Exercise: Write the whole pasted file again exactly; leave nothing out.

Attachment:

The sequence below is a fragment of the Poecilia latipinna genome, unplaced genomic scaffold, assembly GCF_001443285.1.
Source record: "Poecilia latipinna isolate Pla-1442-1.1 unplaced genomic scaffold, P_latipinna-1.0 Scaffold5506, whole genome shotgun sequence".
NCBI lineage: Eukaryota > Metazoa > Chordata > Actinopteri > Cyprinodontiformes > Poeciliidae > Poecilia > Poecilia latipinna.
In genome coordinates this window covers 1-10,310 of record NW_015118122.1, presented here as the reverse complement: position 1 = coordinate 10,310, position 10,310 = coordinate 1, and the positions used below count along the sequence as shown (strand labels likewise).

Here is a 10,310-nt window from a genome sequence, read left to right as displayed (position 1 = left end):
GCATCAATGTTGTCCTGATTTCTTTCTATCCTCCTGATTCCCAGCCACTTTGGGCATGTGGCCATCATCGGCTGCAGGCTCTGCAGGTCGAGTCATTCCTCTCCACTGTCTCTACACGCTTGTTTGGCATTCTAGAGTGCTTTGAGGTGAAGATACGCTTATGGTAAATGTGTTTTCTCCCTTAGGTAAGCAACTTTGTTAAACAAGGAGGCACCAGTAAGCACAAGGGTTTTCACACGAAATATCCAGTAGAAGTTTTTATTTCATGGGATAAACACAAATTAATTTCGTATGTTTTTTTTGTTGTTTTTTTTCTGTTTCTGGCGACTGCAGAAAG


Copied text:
The sequence below is a fragment of the Poecilia latipinna genome, unplaced genomic scaffold, assembly GCF_001443285.1.
Source record: "Poecilia latipinna isolate Pla-1442-1.1 unplaced genomic scaffold, P_latipinna-1.0 Scaffold5506, whole genome shotgun sequence".
NCBI lineage: Eukaryota > Metazoa > Chordata > Actinopteri > Cyprinodontiformes > Poeciliidae > Poecilia > Poecilia latipinna.
In genome coordinates this window covers 1-10,310 of record NW_015118122.1, presented here as the reverse complement: position 1 = coordinate 10,310, position 10,310 = coordinate 1, and the positions used below count along the sequence as shown (strand labels likewise).

Here is a 10,310-nt window from a genome sequence, read left to right as displayed (position 1 = left end):
GCATCAATGTTGTCCTGATTTCTTTCTATCCTCCTGATTCCCAGCCACTTTGGGCATGTGGCCATCATCGGCTGCAGGCTCTGCAGGTCGAGTCATTCCTCTCCACTGTCTCTACACGCTTGTTTGGCATTCTAGAGTGCTTTGAGGTGAAGATACGCTTATGGTAAATGTGTTTTCTCCCTTAGGTAAGCAACTTTGTTAAACAAGGAGGCACCAGTAAGCACAAGGGTTTTCACACGAAATATCCAGTAGAAGTTTTTATTTCATGGGATAAACACAAATTAATTTCGTATGTTTTTTTTGTTGTTTTTTTTCTGTTTCTGGCGACTGCAGAAAG